My review of Night in the Sun, the second short story collection by US writer Kyle Coma-Thompson, has been published at Full Stop.
I first read Coma-Thompson in The White Review. His story ‘Spite & Malice’ was the last or second to last piece in the issue and I almost skipped it because I subscribe to Borges’s belief that you don’t need to have a read all of a thing to have read a thing (I’m misinterpreting him as an excuse for my laziness). The story blew me away and I made a mental note to read more by this writer. In a curious twist of fate (as far as curious twists of fate go in an age when impressions of surprise and delight at short stories are expressed on social media), Coma-Thompson emailed me a few days later asking if I wanted to read the collection that ‘Spite & Malice’ was from. See the review for my thoughts.
Big thanks to Jesse for editorial guidance and giving it a home.
The universe is recorded on a VHS tape playing in the basement of a pristine yet empty apartment block in a Chinese ghost town the size of Birmingham. The town is serviced by one man. Instead of smoking all day under a tree in the middle of the widest boulevard, he is crippled by the size of his task. When he moved to the town, the serviceman brought a rainbow finch with him. One morning, the cage was empty. Sometimes he can hear the echo of the finch’s whistling in the narrow alleyways between apartment blocks. The only shop in operation in the town is a liquor store run by a Russian woman in a leather jacket and with hair the colour of polar ice. The door chimes with an electronic cymbal clash when the serviceman enters and exits or when the woman steps out to get some fresh air. She thinks the easiest thing to do would be to burn the whole thing down but who could she tell? Who would listen? Also in the basement is a fragment of a meteorite and a Citroën 2CV that nobody has the key for. In one of the bedrooms in one of the apartments is a commission by Felix Gonzalez-Torres. Packs of stray dogs enter the town at dusk and speakers in all the public squares play The Rite of Spring on repeat. Werner Herzog is visiting soon but nobody knows when and the billboard advertising his visit spells his name “Verner”.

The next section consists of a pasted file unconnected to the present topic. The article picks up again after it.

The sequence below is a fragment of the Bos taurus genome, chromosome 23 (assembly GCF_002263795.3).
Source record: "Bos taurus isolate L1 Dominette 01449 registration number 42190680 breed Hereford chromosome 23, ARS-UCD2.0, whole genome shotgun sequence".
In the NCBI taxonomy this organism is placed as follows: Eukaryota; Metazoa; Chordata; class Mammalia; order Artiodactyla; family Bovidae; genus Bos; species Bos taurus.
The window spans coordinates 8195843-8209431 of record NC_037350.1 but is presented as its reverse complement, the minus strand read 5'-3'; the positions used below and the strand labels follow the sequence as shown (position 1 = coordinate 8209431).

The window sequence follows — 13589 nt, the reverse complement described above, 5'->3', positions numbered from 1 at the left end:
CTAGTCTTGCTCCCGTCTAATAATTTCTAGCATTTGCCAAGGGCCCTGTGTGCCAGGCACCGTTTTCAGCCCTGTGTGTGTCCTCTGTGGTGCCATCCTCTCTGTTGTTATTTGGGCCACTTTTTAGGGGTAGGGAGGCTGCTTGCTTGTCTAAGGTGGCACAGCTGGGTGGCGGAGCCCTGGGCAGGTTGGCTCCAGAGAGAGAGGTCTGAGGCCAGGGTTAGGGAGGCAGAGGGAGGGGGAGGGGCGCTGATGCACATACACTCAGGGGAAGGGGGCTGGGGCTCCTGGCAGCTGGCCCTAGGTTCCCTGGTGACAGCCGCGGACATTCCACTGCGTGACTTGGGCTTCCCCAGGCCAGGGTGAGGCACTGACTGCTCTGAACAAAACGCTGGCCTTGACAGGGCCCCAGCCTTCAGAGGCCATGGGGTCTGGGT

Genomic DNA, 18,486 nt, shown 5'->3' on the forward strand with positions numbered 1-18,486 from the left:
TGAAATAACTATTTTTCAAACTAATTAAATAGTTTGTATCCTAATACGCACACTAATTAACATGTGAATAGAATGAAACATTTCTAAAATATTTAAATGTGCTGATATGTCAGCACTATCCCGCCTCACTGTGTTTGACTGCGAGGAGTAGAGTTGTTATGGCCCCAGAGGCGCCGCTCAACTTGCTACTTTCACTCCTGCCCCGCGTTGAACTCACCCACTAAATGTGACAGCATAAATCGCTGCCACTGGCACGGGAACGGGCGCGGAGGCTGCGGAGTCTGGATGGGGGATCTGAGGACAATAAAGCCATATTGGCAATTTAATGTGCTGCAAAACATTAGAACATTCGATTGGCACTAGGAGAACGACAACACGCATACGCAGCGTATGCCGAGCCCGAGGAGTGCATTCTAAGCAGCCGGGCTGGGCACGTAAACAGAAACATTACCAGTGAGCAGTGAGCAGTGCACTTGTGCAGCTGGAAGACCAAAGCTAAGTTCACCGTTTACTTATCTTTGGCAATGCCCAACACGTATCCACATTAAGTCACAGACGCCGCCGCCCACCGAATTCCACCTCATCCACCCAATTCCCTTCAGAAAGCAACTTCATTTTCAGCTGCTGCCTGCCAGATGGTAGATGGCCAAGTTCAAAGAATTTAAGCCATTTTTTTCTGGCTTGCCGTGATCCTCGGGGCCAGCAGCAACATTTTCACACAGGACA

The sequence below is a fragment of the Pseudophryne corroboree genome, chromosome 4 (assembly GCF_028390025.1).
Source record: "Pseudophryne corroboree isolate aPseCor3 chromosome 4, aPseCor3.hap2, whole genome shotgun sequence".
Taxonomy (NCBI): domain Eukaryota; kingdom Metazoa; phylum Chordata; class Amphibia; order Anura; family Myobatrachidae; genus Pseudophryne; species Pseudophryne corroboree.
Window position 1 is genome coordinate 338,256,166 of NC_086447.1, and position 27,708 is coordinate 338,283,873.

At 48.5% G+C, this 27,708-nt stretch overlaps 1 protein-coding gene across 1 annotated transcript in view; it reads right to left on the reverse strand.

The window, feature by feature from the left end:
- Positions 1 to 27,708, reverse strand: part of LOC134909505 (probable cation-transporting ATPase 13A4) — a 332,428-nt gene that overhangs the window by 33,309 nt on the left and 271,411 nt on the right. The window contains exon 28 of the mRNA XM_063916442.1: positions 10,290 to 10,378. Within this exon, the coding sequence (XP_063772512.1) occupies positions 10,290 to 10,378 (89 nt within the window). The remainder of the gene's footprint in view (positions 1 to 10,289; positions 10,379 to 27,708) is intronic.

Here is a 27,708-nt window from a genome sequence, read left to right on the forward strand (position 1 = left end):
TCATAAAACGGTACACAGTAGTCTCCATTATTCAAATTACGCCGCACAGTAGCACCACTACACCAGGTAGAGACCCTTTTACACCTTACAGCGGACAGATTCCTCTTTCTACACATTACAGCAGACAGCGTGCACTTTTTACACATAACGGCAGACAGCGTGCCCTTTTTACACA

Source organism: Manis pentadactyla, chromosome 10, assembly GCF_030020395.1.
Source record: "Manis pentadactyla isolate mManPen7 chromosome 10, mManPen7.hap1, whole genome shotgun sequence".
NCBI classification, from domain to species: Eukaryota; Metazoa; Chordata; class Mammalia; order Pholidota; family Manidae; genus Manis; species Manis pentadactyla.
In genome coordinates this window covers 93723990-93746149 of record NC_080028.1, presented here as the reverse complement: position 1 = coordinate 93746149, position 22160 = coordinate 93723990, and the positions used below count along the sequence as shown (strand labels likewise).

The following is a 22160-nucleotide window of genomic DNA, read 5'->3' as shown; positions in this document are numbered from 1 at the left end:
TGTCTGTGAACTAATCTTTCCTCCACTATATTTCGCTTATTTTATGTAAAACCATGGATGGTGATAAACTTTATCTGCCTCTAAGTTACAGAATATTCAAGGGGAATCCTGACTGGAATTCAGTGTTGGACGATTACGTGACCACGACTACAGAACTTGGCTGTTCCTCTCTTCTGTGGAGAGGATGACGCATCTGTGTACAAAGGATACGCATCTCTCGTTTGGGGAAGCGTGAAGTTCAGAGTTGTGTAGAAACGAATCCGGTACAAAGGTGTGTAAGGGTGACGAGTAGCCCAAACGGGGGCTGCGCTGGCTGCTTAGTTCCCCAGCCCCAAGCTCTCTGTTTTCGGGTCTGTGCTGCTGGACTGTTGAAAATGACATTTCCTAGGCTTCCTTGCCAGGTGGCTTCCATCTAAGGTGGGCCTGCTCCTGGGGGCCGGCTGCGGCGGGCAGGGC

My experimental essay/reading of Zero K, Don DeLillo’s latest novel, is now up at 3:AM Magazine. Yeah, yeah – more fragmentary writing. It couldn’t be avoided, I promise (and more is on the way). This is me having another try at what I attempted with my reading diary for The Scofield‘s Kay Boyle issue.
Big thanks to my 3:AM crew for the edits and for humouring me.
My short story Then god; or, the daily torments of the devil has been published by Dead King Magazine.
The devil is not lonely.
Thanks to Penny.
I was fortunate enough to put eight questions to Yuri Herrera about his writing, translation and the spaces his stories occupy for 3:AM Magazine. Yuri is the author of Trabajos del reino, Signs Preceding the End of the World – winner of the 2016 Best Translated Book Award – and The Transmigration of Bodies, which is due from And Other Stories any minute now.
With thanks to Yuri, of course, for his time and attention, and to Nicky from AOS.
My short story Selected passages from the diary of P has been published by Fanzine.
The story is related, directly, formally, to my writing on Kay Boyle in The Scofield, and thematically to Hellhole, published by Black Sun Lit. I think. I don’t know; the story meets, to my mind, at a point somewhere between the two.
With thanks to Blake Butler.
Over at 3:AM I interviewed Susan Tomaselli and Christodoulos Makris, good folk and editors of gorse, a Dublin-based literary journal. It’s been in the works for a while now, but we were able to get it ready just in time for Bloomsday 2016. Nice, too, that the interview contained some welcome news about their future plans.
Thanks to Susan and Christodoulos for their time and care.